That's the game where regulators -- coming in late -- try to prevent snake-oil clinics from harming desperate patients with purported stem cell treatments and ripping off them for thousands of dollars.
William Wan of the Washington Post captured the national scene in an article late on Friday. He said don't get too excited about a favorable court decision involving one operation in Florida, which claims to turn body fat into beneficial stem cells.
"(T)he company said it would follow the federal judge’s ruling and stop selling the fat-based procedure. But it quickly followed up with a clarification: It would continue offering stem cell treatments, but instead of fat, rely on patients’ bone marrow and other tissues to harvest the cells it claims can cure conditions as varied as spinal cord injuries and erectile dysfunction.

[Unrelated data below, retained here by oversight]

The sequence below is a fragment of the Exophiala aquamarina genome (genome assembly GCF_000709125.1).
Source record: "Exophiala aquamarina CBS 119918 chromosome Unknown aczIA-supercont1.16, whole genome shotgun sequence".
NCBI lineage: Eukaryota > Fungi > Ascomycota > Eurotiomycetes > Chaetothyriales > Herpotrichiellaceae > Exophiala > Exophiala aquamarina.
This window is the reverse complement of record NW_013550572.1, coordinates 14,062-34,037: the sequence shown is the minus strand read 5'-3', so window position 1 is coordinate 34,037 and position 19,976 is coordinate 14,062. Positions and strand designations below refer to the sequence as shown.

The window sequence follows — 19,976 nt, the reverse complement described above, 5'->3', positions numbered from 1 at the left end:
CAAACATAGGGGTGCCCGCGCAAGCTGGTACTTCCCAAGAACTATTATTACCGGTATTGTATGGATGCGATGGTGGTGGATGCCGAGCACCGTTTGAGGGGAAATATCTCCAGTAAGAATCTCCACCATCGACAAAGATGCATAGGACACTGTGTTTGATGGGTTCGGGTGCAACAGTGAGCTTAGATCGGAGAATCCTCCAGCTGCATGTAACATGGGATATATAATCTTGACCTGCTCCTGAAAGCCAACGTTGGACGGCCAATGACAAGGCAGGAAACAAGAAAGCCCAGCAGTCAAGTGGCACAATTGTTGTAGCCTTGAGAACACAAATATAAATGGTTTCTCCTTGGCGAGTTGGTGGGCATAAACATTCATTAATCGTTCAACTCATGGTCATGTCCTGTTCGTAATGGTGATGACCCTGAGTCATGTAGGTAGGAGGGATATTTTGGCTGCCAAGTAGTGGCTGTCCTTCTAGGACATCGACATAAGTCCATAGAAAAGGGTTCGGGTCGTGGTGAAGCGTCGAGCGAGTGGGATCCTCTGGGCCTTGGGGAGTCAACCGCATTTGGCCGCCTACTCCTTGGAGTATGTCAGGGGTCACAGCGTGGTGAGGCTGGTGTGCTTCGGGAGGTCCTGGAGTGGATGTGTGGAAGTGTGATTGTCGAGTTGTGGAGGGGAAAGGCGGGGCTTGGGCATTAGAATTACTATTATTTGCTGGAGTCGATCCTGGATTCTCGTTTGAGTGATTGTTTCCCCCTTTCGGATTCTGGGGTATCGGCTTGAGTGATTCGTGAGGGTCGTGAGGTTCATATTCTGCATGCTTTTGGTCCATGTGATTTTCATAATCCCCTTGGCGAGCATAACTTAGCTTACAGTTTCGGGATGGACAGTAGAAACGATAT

"'It’s a bit like playing whack-a-mole,' said Peter Marks, FDA’s top official for biologic products."The situation has been building for long time. Wan wrote,
“After years of largely ignoring the issue, the FDA is finally making more of an effort, but it’s not as if this marketplace is melting away,” said Leigh Turner, a bioethicist at the University of Minnesota.
"Because no one had documented exactly how many stem cell clinics existed, Turner — working with collaborators (UC Davis researcher Paul Knoepfler) — began tracking them in a database several years ago. In 2009, there appeared to be only two in the United States; by 2017, there were at least 700. Turner believes there are currently more than 1,000."
"Turner compared the for-profit stem cell industry to a balloon. As the FDA and consumer advocates squeeze one end, other parts of the enterprise expand. 'For every one that’s disappeared, we’re finding seven more that are popping up.'"
"Meanwhile, the government is pushing forward in a second federal court lawsuit against another stem cell business in California. That lawsuit has the potential to halt the fat-based stem cell treatment in multiple clinics because the government filed it against a company called Cell Surgical Network, which serves as an umbrella for dozens of affiliated clinics around the country."